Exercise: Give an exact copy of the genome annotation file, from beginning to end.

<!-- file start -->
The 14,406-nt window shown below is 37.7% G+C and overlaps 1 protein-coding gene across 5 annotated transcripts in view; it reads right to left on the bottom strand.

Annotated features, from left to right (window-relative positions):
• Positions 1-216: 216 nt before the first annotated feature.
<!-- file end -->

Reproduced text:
The 14,406-nt window shown below is 37.7% G+C and overlaps 1 protein-coding gene across 5 annotated transcripts in view; it reads right to left on the bottom strand.

Annotated features, from left to right (window-relative positions):
• Positions 1-216: 216 nt before the first annotated feature.